Auto Service World
Feature   October 1, 2006   by J.D. Ney

Are You the One?

As Few As One In Four Jobbers Fully Use Their Associate Program

It has been suggested by those around the industry that fewer than one in four jobbers take full advantage of their associate program, a number that by some accounts is actually getting worse.

What initially started years ago as a way for jobbers to combine forces in terms of buying power within the industry, has in recent years become a vast network of programs and opportunities.

However, it would seem that many jobbers across the country have not really made the adjustments along with their various programs, ignoring or perhaps not even aware of the secondary benefits of which they could be taking advantage.

Some of those underutilized attributes are designed to help jobbers organize and run their business, if they would just let them.

What Jobbers Like About Programs

Associate programs become more intricate and involved as the years pass, constantly seeking to evolve with industry demands and market realities.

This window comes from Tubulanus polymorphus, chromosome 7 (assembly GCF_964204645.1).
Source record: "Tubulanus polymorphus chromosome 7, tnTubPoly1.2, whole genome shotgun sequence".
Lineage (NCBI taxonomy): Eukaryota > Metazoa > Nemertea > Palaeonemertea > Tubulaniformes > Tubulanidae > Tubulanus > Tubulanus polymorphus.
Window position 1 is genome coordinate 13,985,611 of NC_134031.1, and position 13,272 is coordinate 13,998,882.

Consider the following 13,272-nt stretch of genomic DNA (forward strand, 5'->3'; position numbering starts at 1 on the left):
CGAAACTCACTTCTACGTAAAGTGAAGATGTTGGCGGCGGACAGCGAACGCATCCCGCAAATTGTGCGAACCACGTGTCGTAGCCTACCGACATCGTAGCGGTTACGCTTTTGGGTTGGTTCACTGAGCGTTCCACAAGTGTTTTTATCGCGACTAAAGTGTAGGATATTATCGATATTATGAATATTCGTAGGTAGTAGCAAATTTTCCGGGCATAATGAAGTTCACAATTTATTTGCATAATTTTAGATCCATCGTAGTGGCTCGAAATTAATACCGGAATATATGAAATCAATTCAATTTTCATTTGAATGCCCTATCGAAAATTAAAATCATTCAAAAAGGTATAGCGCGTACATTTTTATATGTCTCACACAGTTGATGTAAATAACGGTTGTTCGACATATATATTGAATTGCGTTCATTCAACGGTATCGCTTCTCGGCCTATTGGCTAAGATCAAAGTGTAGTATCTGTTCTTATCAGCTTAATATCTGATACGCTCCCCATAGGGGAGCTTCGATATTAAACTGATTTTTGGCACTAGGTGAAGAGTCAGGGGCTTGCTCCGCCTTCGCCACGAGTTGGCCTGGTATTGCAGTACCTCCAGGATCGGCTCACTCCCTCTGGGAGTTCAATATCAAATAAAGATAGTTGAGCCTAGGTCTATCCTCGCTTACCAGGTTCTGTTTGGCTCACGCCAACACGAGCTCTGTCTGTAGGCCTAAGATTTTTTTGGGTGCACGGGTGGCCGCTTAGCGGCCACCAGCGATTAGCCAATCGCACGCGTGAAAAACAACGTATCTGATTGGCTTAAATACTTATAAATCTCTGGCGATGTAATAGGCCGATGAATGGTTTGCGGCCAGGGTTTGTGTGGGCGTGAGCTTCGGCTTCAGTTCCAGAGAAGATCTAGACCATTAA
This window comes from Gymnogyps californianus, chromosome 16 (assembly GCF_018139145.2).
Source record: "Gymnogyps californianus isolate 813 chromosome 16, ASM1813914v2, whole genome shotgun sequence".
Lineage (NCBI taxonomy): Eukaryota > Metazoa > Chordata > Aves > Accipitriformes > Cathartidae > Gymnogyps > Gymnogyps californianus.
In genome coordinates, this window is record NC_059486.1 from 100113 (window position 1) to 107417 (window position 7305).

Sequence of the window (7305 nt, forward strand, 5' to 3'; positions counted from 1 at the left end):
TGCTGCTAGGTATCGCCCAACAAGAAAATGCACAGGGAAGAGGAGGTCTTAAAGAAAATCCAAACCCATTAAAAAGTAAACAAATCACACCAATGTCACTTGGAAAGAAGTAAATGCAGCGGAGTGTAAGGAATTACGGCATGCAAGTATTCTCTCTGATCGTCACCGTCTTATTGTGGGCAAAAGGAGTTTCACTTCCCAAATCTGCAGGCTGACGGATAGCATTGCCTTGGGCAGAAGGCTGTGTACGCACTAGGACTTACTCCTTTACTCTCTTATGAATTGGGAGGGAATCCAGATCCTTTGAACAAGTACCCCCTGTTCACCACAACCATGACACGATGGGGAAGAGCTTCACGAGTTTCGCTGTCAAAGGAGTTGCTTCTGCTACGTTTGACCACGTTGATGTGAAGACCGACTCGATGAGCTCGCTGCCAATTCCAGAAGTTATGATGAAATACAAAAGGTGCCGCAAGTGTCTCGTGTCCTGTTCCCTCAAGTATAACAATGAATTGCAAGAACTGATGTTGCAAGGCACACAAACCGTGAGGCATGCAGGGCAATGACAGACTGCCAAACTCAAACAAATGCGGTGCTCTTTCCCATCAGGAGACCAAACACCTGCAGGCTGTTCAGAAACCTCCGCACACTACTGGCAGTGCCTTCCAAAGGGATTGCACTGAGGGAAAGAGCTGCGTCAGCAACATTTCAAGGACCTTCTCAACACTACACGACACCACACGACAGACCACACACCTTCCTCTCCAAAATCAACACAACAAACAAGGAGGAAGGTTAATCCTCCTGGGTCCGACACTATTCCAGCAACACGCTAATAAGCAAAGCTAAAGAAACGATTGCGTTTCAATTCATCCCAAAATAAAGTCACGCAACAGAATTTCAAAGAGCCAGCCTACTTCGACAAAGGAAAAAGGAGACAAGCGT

Marc Alary, vice-president of marketing for Bestbuy Distributors, outlines some of the major selling points of what his company refers to as a shareholder program.

“Our program brings bottom line profitability to our jobbers,” he says. “Shareholders of Bestbuy can count on ongoing customized marketing solutions, national marketing tools, and big industry promotions.”

Aside from specialized marketing programs aimed either nationally or regionally, some jobbers simply enjoy the sort of local presence and instant reputability gained through a recognizable name brand.

Murray Hunter, regional manager for Uni-Select in the Prairies, speaks largely of choice as being the top criterion for many of the jobbers he deals with. “We really see two very different kinds of entrepreneurs,” he says. “Some guys really want to remain completely independent, while others find that the more centralized program suits them well.” As such, Hunter says Uni-Select has developed two separate programs to handle both kinds of business owner. The first, called the Auto Plus program, operates on what Hunter refers to as a “menu basis,” meaning independent stores can pick and chose which programs to purchase and use. The more expansive Bumper-to-Bumper program is what Hunter calls a “do it for me” model, in that the marketing programs are much more centralized and largely dictated to the jobber by the head office of the Uni-Select network. While the first has the advantage of flexibility, the second garners more in terms of brand recognition.

John Demay of Waterdown Auto Parts, a NAPA store in Flamborough, Ont., feels as though the visibility and brand recognition of his own store is a major advantage.